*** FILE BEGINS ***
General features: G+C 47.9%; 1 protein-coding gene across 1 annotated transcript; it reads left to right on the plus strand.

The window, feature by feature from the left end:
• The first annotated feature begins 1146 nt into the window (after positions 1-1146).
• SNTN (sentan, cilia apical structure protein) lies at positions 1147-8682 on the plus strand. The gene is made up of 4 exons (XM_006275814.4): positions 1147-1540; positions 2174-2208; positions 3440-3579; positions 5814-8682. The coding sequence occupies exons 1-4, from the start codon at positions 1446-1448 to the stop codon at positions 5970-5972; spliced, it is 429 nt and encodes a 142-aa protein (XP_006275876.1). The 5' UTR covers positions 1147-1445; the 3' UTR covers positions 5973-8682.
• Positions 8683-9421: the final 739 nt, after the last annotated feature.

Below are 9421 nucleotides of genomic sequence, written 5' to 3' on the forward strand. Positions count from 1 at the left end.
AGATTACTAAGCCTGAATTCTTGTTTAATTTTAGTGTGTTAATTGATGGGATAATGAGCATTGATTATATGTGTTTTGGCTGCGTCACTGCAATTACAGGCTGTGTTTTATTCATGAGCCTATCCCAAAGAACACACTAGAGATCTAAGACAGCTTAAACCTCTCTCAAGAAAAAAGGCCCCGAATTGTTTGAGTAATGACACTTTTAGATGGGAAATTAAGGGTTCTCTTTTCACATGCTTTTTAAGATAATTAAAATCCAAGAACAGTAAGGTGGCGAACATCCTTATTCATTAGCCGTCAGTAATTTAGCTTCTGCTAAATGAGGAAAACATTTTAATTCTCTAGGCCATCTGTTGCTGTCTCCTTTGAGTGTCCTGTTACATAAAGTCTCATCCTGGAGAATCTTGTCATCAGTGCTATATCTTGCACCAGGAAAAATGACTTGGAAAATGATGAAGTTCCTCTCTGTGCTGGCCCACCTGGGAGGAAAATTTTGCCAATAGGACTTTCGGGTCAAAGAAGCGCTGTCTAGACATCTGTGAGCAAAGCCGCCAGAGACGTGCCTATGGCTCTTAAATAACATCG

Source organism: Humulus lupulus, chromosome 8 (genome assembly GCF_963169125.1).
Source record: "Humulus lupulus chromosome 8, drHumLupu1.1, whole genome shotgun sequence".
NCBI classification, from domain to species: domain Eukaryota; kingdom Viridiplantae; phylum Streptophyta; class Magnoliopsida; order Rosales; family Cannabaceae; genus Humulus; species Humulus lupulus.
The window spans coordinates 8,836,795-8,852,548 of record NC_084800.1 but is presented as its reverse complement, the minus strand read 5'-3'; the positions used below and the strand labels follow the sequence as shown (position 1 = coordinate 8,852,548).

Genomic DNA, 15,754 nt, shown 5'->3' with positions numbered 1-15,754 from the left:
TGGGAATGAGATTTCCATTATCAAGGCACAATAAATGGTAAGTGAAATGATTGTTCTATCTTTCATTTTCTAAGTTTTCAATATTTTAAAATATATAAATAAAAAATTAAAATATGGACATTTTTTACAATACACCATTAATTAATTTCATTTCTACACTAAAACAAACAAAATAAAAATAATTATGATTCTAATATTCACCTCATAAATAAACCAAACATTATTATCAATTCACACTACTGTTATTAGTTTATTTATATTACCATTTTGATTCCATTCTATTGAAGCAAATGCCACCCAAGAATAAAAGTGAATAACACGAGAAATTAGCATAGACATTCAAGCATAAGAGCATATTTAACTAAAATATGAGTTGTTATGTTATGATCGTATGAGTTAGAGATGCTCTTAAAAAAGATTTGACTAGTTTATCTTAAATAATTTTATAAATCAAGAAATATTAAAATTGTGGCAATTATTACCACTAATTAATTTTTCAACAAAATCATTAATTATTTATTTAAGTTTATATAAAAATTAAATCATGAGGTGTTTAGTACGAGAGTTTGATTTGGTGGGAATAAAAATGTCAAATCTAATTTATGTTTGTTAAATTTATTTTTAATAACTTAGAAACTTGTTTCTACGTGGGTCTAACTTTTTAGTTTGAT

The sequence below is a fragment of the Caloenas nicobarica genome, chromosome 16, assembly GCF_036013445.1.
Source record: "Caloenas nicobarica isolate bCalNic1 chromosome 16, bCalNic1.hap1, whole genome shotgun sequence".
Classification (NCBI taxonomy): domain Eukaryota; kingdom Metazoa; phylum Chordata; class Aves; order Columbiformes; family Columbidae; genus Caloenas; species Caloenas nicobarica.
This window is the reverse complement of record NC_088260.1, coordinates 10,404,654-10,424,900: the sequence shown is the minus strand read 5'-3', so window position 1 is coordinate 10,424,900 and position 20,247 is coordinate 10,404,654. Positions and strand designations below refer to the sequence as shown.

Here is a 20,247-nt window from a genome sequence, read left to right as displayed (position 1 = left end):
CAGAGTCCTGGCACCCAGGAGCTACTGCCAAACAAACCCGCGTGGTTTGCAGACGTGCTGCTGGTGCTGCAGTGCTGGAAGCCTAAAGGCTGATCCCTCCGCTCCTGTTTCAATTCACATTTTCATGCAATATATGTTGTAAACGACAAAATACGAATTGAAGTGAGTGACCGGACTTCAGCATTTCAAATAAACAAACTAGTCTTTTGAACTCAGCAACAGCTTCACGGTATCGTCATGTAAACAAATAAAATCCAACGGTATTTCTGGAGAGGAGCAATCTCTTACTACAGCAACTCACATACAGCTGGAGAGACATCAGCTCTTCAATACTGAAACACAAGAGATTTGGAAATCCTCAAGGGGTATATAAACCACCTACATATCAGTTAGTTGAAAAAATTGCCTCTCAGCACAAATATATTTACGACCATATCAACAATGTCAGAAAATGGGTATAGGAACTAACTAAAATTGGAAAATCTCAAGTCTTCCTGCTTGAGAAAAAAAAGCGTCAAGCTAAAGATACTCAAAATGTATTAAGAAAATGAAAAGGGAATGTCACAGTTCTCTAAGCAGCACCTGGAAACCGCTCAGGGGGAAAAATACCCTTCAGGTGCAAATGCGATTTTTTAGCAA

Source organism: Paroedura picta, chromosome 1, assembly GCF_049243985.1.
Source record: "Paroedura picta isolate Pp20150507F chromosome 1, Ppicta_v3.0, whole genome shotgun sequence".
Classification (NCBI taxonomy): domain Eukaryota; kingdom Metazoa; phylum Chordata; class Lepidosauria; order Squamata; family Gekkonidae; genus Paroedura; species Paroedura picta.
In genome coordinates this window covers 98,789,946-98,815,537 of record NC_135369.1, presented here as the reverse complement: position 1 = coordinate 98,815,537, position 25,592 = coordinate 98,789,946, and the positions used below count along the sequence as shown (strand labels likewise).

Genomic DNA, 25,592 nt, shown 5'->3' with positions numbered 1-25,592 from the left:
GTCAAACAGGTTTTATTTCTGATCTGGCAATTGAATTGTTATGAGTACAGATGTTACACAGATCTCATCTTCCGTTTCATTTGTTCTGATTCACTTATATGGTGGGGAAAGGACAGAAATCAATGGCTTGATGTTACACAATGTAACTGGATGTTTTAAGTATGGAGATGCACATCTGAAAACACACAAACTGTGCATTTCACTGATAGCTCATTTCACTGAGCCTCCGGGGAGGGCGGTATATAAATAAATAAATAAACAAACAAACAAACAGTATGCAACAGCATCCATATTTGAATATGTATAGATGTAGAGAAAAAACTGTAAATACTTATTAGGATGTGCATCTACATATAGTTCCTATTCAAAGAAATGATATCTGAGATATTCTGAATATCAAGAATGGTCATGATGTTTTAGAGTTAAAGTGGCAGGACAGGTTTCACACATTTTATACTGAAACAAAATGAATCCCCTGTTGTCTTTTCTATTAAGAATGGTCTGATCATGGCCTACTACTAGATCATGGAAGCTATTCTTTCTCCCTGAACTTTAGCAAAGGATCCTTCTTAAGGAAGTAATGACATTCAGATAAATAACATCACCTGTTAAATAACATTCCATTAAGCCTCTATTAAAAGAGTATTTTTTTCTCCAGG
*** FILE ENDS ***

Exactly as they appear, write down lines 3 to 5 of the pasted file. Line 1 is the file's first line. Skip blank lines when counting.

• The first annotated feature begins 1146 nt into the window (after positions 1-1146).
• SNTN (sentan, cilia apical structure protein) lies at positions 1147-8682 on the plus strand. The gene is made up of 4 exons (XM_006275814.4): positions 1147-1540; positions 2174-2208; positions 3440-3579; positions 5814-8682. The coding sequence occupies exons 1-4, from the start codon at positions 1446-1448 to the stop codon at positions 5970-5972; spliced, it is 429 nt and encodes a 142-aa protein (XP_006275876.1). The 5' UTR covers positions 1147-1445; the 3' UTR covers positions 5973-8682.
• Positions 8683-9421: the final 739 nt, after the last annotated feature.